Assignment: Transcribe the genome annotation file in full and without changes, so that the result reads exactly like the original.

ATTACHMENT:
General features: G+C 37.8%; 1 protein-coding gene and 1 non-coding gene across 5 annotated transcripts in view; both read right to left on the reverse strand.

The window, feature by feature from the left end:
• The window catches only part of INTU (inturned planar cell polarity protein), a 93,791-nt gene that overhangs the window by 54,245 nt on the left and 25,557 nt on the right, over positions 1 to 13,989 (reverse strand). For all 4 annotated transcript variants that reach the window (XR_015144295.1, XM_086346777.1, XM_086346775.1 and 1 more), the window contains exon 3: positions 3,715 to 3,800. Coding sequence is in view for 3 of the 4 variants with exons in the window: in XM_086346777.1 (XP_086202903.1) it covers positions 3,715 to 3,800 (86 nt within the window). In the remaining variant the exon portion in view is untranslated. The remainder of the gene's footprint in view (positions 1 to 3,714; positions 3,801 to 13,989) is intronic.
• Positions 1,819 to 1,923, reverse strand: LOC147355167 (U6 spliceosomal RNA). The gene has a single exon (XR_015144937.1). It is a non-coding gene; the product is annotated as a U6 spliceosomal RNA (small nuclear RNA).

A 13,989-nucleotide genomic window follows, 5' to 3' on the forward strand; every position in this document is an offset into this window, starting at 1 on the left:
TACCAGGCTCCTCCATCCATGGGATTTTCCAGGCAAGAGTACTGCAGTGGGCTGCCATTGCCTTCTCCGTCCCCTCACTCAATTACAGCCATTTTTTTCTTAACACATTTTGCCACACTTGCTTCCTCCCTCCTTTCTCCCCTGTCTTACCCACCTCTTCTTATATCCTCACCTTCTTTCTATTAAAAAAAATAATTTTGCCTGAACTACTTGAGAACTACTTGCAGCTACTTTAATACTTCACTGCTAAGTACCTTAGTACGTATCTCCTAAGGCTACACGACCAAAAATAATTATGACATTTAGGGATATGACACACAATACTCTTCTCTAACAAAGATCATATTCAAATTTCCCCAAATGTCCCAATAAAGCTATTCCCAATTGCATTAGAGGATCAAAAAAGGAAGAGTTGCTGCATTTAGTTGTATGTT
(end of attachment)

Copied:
General features: G+C 37.8%; 1 protein-coding gene and 1 non-coding gene across 5 annotated transcripts in view; both read right to left on the reverse strand.

The window, feature by feature from the left end:
• The window catches only part of INTU (inturned planar cell polarity protein), a 93,791-nt gene that overhangs the window by 54,245 nt on the left and 25,557 nt on the right, over positions 1 to 13,989 (reverse strand). For all 4 annotated transcript variants that reach the window (XR_015144295.1, XM_086346777.1, XM_086346775.1 and 1 more), the window contains exon 3: positions 3,715 to 3,800. Coding sequence is in view for 3 of the 4 variants with exons in the window: in XM_086346777.1 (XP_086202903.1) it covers positions 3,715 to 3,800 (86 nt within the window). In the remaining variant the exon portion in view is untranslated. The remainder of the gene's footprint in view (positions 1 to 3,714; positions 3,801 to 13,989) is intronic.
• Positions 1,819 to 1,923, reverse strand: LOC147355167 (U6 spliceosomal RNA). The gene has a single exon (XR_015144937.1). It is a non-coding gene; the product is annotated as a U6 spliceosomal RNA (small nuclear RNA).

A 13,989-nucleotide genomic window follows, 5' to 3' on the forward strand; every position in this document is an offset into this window, starting at 1 on the left:
TACCAGGCTCCTCCATCCATGGGATTTTCCAGGCAAGAGTACTGCAGTGGGCTGCCATTGCCTTCTCCGTCCCCTCACTCAATTACAGCCATTTTTTTCTTAACACATTTTGCCACACTTGCTTCCTCCCTCCTTTCTCCCCTGTCTTACCCACCTCTTCTTATATCCTCACCTTCTTTCTATTAAAAAAAATAATTTTGCCTGAACTACTTGAGAACTACTTGCAGCTACTTTAATACTTCACTGCTAAGTACCTTAGTACGTATCTCCTAAGGCTACACGACCAAAAATAATTATGACATTTAGGGATATGACACACAATACTCTTCTCTAACAAAGATCATATTCAAATTTCCCCAAATGTCCCAATAAAGCTATTCCCAATTGCATTAGAGGATCAAAAAAGGAAGAGTTGCTGCATTTAGTTGTATGTT